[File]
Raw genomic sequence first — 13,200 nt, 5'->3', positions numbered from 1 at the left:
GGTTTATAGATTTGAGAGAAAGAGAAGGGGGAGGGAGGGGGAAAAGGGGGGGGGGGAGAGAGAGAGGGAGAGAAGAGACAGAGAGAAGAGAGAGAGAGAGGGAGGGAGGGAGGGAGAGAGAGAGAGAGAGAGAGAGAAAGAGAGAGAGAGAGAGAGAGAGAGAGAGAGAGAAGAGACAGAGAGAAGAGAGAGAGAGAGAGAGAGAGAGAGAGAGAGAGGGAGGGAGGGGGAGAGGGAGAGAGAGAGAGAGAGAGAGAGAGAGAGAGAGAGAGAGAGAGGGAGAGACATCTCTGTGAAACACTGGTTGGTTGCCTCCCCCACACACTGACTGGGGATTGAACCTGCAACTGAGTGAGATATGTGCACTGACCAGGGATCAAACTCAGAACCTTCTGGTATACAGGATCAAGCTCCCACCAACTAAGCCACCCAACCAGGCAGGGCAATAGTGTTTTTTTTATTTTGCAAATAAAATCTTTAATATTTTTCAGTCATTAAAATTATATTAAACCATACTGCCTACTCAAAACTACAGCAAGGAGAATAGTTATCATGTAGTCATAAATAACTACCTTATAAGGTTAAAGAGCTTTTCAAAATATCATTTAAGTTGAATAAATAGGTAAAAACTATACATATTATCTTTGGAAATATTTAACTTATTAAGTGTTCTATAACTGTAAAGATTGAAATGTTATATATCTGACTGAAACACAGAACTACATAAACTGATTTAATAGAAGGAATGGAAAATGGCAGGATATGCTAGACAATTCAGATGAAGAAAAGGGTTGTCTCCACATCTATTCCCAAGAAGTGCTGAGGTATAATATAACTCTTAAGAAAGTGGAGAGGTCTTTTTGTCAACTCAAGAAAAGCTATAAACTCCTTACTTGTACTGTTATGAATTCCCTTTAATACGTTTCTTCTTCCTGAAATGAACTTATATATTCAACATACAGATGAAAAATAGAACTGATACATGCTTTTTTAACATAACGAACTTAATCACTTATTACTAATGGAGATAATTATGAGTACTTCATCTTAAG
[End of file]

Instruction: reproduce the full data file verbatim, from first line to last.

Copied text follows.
Raw genomic sequence first — 13,200 nt, 5'->3', positions numbered from 1 at the left:
GGTTTATAGATTTGAGAGAAAGAGAAGGGGGAGGGAGGGGGAAAAGGGGGGGGGGGAGAGAGAGAGGGAGAGAAGAGACAGAGAGAAGAGAGAGAGAGAGGGAGGGAGGGAGGGAGAGAGAGAGAGAGAGAGAGAGAAAGAGAGAGAGAGAGAGAGAGAGAGAGAGAGAGAAGAGACAGAGAGAAGAGAGAGAGAGAGAGAGAGAGAGAGAGAGAGAGGGAGGGAGGGGGAGAGGGAGAGAGAGAGAGAGAGAGAGAGAGAGAGAGAGAGAGAGAGAGGGAGAGACATCTCTGTGAAACACTGGTTGGTTGCCTCCCCCACACACTGACTGGGGATTGAACCTGCAACTGAGTGAGATATGTGCACTGACCAGGGATCAAACTCAGAACCTTCTGGTATACAGGATCAAGCTCCCACCAACTAAGCCACCCAACCAGGCAGGGCAATAGTGTTTTTTTTATTTTGCAAATAAAATCTTTAATATTTTTCAGTCATTAAAATTATATTAAACCATACTGCCTACTCAAAACTACAGCAAGGAGAATAGTTATCATGTAGTCATAAATAACTACCTTATAAGGTTAAAGAGCTTTTCAAAATATCATTTAAGTTGAATAAATAGGTAAAAACTATACATATTATCTTTGGAAATATTTAACTTATTAAGTGTTCTATAACTGTAAAGATTGAAATGTTATATATCTGACTGAAACACAGAACTACATAAACTGATTTAATAGAAGGAATGGAAAATGGCAGGATATGCTAGACAATTCAGATGAAGAAAAGGGTTGTCTCCACATCTATTCCCAAGAAGTGCTGAGGTATAATATAACTCTTAAGAAAGTGGAGAGGTCTTTTTGTCAACTCAAGAAAAGCTATAAACTCCTTACTTGTACTGTTATGAATTCCCTTTAATACGTTTCTTCTTCCTGAAATGAACTTATATATTCAACATACAGATGAAAAATAGAACTGATACATGCTTTTTTAACATAACGAACTTAATCACTTATTACTAATGGAGATAATTATGAGTACTTCATCTTAAG